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Lionel Barrymore

Lionel Barrymore was born Lionel Herbert Blythe in Philadelphia, Pennsylvania on the 28th of April, 1878.

He became a renowned stage performer and was working on Broadway by his early twenties; in 1904 he married actress Doris Rankin. As the new phenomenon of motion pictures gained momentum he began to eschew stage work and establish himself as a screen actor, and by 1911 was taking lead roles.

However, tragedy struck behind the scenes with the deaths of the Barrymores’ young daughters. The couple battled to keep their relationship on track, but when Barrymore fell in love with actress and colleague Irene Fenwick he divorced Rankin. His new relationship proved fraught with difficulties as Fenwick was a former lover of Barrymore’s actor brother John.

Mark of the Vampire 1935 Ultimate Guide

Silent successes such as 1928 drama Sadie Thompson were followed by Barrymore’s Academy Award-winning performance in 1931’s A Free Soul and, the following year, a lead role in Rasputin and the Empress. His rich voice and subtly commanding presence added to the power of roles such as that of occultist Professor Zelen in Mark of the Vampire (1935).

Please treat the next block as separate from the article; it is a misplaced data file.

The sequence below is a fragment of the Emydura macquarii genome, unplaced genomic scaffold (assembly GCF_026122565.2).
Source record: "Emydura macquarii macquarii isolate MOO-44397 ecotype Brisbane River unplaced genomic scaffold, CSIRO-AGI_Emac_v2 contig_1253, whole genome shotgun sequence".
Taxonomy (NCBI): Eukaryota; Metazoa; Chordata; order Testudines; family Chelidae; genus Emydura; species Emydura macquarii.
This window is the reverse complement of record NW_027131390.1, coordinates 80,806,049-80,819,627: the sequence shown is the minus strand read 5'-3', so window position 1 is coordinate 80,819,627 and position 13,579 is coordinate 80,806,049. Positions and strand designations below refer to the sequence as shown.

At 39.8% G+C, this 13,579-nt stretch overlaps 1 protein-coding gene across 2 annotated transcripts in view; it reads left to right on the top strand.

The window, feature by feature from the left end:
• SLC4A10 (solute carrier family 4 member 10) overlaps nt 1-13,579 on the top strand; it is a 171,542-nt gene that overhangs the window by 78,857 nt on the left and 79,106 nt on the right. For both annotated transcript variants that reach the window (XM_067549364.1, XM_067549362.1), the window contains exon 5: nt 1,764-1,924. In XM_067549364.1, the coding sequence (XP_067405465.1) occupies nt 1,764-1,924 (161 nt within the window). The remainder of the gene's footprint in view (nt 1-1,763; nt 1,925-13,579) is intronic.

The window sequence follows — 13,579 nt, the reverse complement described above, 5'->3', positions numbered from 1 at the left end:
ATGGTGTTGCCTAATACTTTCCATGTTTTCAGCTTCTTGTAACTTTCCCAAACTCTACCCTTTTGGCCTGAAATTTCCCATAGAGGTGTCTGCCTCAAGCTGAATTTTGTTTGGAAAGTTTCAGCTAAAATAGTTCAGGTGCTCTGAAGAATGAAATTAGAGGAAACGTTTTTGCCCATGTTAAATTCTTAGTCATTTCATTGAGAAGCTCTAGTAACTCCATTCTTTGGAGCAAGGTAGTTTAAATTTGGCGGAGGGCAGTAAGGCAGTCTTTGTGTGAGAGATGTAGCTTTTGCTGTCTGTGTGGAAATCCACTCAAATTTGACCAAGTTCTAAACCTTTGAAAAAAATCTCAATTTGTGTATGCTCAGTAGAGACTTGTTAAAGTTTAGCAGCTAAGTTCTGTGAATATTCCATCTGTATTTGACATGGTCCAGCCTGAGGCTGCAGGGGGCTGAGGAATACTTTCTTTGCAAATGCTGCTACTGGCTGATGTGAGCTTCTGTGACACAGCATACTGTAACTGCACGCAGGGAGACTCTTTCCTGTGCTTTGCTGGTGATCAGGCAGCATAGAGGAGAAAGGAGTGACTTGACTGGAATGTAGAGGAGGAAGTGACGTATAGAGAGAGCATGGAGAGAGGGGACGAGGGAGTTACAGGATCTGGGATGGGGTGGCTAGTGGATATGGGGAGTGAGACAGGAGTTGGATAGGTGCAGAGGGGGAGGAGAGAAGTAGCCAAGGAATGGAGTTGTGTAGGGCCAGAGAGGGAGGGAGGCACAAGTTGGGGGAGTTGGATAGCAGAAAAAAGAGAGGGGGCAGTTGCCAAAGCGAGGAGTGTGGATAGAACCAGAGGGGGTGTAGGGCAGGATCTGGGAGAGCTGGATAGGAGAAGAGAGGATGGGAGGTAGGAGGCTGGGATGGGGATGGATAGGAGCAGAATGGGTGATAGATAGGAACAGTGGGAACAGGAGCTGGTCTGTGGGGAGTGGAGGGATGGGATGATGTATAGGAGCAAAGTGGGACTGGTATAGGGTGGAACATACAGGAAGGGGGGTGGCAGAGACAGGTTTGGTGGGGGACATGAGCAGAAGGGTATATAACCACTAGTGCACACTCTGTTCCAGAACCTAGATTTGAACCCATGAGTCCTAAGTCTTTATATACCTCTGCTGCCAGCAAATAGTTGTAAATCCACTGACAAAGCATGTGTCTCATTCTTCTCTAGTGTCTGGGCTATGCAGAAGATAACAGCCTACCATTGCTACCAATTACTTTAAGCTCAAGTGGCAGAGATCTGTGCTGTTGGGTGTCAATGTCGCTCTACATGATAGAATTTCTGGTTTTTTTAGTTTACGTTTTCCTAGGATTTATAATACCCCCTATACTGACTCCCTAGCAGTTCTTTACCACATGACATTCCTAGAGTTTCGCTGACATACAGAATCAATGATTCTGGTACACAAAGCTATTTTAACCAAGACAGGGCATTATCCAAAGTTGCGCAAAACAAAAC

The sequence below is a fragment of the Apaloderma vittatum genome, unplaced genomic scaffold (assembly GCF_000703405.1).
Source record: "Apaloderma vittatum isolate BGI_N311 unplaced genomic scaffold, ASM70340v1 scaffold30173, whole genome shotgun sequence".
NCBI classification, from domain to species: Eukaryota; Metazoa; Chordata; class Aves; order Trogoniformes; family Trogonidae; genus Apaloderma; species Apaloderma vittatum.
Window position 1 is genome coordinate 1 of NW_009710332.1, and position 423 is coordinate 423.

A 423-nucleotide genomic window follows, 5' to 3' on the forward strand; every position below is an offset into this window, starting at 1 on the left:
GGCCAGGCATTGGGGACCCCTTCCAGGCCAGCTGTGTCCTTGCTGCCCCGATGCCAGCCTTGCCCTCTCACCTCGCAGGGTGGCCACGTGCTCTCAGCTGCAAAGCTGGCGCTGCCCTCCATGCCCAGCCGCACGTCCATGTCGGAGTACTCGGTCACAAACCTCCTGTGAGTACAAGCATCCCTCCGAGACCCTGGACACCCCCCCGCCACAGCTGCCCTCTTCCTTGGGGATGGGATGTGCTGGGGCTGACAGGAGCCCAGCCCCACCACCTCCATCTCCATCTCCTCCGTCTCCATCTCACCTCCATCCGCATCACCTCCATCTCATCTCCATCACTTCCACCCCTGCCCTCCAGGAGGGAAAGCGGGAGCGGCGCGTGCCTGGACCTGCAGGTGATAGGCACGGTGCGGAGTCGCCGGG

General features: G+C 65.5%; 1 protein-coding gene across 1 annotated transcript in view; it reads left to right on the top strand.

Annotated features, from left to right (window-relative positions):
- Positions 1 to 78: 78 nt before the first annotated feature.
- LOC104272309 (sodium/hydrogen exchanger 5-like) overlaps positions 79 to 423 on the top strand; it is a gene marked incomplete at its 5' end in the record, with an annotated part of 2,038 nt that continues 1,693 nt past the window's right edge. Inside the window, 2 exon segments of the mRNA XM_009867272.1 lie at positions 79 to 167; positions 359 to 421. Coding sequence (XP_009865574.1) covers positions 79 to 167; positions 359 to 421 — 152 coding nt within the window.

Mark of the Vampire (MGM 1935)

Professor Zelen (Lionel Barrymore) makes much of the small ‘bite’ marks on Fedor’s (Henry Wadsworth) neck in Mark of the Vampire (MGM 1935)

The following year he appeared as Paul Lavond in fantasy thriller The Devil Doll, while his performance as Ebenezer Scrooge in annual broadcasts of A Christmas Carol led to his being cast as miserly banker Mr Potter in 1946 festive classic It’s a Wonderful Life.

Classic Monsters of the Movies issue #7

Check out our feature on Mark of the Vampire in Classic Monsters of the Movies issue #7

He also proved himself an accomplished graphic artist and composer as well as writing an historical novel in 1953. His later life and career were blighted by painful arthritis and a broken hip; he passed away on the 15th of November, 1954.

The Devil Doll (MGM 1936)

Paul Lavond (Lionel Barrymore) adopts the identity of kindly Madame Mandelip in order to lie low in The Devil Doll (MGM 1936)

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